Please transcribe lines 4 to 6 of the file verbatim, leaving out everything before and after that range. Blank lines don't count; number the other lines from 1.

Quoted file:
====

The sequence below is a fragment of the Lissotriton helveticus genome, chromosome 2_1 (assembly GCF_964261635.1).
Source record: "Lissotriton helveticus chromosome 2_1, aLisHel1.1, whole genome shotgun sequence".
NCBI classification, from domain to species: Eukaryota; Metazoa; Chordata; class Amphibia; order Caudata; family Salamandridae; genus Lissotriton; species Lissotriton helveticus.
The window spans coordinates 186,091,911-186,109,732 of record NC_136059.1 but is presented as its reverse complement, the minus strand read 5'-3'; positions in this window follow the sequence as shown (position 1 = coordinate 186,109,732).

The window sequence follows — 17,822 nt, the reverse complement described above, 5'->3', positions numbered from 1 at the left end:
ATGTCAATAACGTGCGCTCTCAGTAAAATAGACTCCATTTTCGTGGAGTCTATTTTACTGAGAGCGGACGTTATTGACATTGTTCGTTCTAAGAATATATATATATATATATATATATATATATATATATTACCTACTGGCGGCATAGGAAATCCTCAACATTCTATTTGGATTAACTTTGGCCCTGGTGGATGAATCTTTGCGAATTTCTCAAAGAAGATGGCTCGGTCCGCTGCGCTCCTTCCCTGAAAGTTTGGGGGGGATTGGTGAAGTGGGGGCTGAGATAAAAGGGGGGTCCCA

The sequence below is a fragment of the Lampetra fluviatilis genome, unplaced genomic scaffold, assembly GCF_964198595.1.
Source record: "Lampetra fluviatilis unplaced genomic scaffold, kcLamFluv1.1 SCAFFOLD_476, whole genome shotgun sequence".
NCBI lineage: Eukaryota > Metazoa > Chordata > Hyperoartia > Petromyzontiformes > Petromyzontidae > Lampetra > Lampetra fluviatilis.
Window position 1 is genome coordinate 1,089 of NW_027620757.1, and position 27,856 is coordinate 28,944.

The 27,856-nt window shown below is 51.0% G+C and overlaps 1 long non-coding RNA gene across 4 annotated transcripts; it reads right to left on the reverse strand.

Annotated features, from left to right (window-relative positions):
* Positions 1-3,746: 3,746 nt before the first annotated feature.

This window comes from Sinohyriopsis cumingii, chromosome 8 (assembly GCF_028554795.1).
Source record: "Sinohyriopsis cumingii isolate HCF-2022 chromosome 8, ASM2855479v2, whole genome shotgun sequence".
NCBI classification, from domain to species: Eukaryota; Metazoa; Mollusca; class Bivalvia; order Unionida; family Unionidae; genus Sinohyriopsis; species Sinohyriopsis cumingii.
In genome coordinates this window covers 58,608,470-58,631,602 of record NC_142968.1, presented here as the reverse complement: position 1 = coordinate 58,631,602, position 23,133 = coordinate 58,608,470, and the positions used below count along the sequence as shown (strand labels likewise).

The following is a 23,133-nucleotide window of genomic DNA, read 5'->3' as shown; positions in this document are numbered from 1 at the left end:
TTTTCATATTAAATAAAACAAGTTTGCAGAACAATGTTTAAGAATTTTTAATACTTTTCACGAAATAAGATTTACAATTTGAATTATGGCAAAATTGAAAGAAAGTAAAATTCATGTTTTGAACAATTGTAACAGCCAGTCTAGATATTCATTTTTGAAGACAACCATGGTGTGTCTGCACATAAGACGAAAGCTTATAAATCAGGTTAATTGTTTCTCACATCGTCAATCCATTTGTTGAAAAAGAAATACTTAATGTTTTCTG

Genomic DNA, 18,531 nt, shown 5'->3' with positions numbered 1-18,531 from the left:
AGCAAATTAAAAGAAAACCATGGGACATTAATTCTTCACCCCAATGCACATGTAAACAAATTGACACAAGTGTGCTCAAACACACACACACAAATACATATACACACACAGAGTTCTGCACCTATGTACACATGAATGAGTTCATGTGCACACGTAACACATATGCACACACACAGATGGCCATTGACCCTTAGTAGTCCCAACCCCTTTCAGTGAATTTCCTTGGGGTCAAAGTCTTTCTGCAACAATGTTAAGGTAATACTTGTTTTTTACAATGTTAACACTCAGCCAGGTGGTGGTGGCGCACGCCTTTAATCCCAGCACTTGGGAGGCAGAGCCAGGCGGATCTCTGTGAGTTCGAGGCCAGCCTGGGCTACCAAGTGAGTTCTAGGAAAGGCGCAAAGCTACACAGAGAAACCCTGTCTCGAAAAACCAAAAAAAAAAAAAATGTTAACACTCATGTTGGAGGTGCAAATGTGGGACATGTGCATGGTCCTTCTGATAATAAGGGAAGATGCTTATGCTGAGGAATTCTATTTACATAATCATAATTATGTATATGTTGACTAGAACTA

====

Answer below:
The window spans coordinates 186,091,911-186,109,732 of record NC_136059.1 but is presented as its reverse complement, the minus strand read 5'-3'; positions in this window follow the sequence as shown (position 1 = coordinate 186,109,732).

The window sequence follows — 17,822 nt, the reverse complement described above, 5'->3', positions numbered from 1 at the left end:
ATGTCAATAACGTGCGCTCTCAGTAAAATAGACTCCATTTTCGTGGAGTCTATTTTACTGAGAGCGGACGTTATTGACATTGTTCGTTCTAAGAATATATATATATATATATATATATATATATATATATTACCTACTGGCGGCATAGGAAATCCTCAACATTCTATTTGGATTAACTTTGGCCCTGGTGGATGAATCTTTGCGAATTTCTCAAAGAAGATGGCTCGGTCCGCTGCGCTCCTTCCCTGAAAGTTTGGGGGGGATTGGTGAAGTGGGGGCTGAGATAAAAGGGGGGTCCCA